The occipital bone is a trapezoidal-shaped bone membrane located at the inferior and posterior section of the skull. It appears like a saucer and curves in itself so as to be able to hold the back portion of the brain as well as protect it.
The occipital bone is one of the 7 bones that fuse with one another to make the skull and is adjacent to 5 of the cranial bones. It also features the foramen magnum, an oval-shaped large opening via which the cavity in the cranium articulates with the vertebral canal. The occipital bone is placed on the spinal column and creates a joint which helps the head move.
Occipital bone – Location, Anatomy, and Function
Located at the lower back part of the skull, the occipital bone is categorized into 4 areas, i.e., basioccipital, squama occipitalis, and ex-occipitalis with 2 condylar parts. These 4 regions occur around the foramen magnum and are integral to the anatomy of the occipital bone.
Each of the above 4 parts grow separately after birth and are attached via cartilage, consequently creating a ring around the foramen magnum. The 4 bones unite into single bone only after a child has become 6 years old. Most of the occipital bone is made up of the squamous region which is created by a postero-superior concave plate located at the back of the foramen magnum. The 2 lateral regions are situated on either side of the large opening, while the basilar region is situated anteriorly.
The foramen magnum acts as an entry and exit passageway for the brainstem’s medulla oblongata and the spinal cord, thereby facilitating the communication between the spinal cord and the brain. Other structures that pass via the foramen magnum include the accessory nerve’s spinal roots, the vertebral artery, meninges, ligaments, spinal vein, subarachnoid space, meningeal branches, the cerebellum tonsils, the posterior and anterior spinal arteries, and the sympathetic plexuses.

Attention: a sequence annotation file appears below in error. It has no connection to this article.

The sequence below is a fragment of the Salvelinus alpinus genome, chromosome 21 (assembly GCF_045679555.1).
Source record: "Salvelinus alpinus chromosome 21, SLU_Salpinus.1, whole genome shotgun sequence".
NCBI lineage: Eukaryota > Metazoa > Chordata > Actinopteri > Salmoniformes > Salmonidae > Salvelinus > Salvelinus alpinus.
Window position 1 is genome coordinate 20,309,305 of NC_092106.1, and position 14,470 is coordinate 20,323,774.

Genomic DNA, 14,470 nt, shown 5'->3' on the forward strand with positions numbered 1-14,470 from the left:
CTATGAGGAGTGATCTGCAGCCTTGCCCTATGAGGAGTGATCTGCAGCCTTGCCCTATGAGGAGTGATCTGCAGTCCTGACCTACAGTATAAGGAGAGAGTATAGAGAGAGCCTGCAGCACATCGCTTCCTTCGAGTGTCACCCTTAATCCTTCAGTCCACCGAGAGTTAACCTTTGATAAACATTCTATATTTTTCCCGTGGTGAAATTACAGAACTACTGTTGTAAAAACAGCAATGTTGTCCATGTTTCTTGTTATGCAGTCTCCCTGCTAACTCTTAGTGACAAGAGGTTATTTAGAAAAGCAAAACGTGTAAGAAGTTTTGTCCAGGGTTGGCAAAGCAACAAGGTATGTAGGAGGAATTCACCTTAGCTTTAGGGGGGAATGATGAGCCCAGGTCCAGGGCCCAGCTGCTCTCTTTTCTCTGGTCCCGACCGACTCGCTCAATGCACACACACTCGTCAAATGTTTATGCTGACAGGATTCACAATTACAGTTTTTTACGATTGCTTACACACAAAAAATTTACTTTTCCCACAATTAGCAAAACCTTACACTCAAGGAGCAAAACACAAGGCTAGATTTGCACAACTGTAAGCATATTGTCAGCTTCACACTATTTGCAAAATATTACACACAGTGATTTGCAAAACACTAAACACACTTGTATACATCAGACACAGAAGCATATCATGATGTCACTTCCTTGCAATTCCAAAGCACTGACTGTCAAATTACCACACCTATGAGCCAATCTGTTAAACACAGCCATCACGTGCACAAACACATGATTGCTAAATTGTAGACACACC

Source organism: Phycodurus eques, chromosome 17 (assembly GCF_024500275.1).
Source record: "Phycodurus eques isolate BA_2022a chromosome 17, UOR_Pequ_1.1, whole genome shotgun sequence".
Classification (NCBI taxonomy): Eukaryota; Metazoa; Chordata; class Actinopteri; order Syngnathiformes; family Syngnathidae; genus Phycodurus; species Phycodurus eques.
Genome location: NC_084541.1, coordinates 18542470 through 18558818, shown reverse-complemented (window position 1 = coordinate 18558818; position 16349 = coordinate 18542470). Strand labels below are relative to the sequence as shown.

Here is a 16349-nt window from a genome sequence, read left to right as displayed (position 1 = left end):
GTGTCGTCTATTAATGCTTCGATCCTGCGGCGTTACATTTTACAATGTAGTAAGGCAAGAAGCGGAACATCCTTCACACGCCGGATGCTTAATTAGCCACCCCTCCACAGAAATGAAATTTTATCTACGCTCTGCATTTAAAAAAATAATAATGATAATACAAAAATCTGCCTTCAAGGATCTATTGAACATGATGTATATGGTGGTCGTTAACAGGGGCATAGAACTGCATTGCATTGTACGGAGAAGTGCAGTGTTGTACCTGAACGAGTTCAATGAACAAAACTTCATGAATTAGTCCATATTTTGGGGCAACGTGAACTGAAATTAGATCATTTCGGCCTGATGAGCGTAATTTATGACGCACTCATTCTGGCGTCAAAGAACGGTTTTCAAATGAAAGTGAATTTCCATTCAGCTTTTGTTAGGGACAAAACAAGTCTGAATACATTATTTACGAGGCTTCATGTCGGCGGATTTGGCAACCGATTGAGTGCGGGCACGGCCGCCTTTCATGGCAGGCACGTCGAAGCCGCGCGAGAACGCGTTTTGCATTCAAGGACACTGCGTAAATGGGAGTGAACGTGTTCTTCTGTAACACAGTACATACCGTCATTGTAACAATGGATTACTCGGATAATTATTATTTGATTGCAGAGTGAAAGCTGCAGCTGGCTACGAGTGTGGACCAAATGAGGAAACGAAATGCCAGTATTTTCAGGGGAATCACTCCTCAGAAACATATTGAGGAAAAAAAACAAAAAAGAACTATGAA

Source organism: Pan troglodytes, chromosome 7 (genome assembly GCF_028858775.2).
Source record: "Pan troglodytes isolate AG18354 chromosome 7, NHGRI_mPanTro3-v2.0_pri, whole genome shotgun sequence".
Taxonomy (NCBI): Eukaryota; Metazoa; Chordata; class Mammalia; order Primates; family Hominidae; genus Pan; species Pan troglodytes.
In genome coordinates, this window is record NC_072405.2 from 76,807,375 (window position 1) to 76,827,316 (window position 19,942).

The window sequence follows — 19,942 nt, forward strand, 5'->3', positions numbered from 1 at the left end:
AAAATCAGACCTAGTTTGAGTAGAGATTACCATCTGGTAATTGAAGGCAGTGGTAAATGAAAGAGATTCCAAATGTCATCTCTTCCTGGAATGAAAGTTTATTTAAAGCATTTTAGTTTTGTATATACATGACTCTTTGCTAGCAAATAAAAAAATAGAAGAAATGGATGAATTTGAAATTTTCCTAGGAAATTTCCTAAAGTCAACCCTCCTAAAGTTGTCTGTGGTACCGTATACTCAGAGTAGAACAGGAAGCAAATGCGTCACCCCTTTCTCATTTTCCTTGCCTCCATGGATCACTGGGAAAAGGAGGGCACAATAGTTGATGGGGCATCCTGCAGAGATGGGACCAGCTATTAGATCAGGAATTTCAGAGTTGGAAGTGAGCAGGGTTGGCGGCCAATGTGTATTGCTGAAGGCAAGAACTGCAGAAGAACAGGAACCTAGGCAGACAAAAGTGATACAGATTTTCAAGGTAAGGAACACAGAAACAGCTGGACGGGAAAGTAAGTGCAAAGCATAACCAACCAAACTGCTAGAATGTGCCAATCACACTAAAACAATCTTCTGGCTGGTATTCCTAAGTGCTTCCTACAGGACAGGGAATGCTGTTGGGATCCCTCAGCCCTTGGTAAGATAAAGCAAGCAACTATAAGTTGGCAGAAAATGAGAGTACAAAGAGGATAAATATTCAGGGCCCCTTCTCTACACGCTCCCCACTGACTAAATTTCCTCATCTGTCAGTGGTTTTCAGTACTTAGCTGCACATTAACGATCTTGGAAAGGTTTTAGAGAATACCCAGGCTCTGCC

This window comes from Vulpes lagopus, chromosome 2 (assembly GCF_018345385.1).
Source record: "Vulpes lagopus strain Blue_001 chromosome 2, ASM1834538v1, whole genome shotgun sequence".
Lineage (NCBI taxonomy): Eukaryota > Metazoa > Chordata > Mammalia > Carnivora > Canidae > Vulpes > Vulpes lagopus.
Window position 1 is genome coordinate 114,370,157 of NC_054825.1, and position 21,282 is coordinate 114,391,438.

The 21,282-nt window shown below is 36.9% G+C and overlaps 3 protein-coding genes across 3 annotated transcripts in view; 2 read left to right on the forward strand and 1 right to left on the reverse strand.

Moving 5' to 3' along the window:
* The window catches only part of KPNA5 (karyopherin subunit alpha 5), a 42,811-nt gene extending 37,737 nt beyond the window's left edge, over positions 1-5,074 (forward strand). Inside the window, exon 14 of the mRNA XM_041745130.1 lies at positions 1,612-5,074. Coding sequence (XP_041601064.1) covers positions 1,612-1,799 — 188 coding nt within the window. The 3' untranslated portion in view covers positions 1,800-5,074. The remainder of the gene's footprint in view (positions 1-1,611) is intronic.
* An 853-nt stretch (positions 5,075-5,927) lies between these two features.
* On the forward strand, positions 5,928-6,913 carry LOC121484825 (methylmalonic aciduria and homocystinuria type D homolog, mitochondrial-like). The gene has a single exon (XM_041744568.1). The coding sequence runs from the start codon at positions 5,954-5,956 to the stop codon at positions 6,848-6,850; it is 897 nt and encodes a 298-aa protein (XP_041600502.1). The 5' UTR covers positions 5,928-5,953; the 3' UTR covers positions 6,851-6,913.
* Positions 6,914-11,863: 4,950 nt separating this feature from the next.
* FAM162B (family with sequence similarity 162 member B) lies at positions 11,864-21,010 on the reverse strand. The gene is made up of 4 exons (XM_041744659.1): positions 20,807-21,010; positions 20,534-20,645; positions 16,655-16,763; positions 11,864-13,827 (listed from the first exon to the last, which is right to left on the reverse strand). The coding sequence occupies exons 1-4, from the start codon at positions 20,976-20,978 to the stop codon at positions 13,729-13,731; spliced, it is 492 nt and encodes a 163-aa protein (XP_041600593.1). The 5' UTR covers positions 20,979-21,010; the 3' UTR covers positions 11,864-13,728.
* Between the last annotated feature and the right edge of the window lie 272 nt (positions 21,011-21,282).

The occipital bone also offers connection to many neck muscles as well as muscles of the upper back, such as rectus capitis lateralis, longus capitis, rectus capitis posterior minor, splenius capitis, and sternocleidomastoid, etc.
The occipital bone features inferior and superior angles and borders. The inferolateral borders connect on either side with the temporal bone’s mastoid section, while the superolateral borders connect to the parietal bone’s back border. The superior angles lies at the junction of the superolateral borders. In adults, the inferior angle connects to the sphenoid bone’s body, while the superior angle communicates with the parietal bone’s occipital angles. The superior angle occurs at the confluence of the skull’s lamboid and sagittal sutures around the lambda. The lateral angle is present on either side of the junction of the inferolateral and superolateral borders.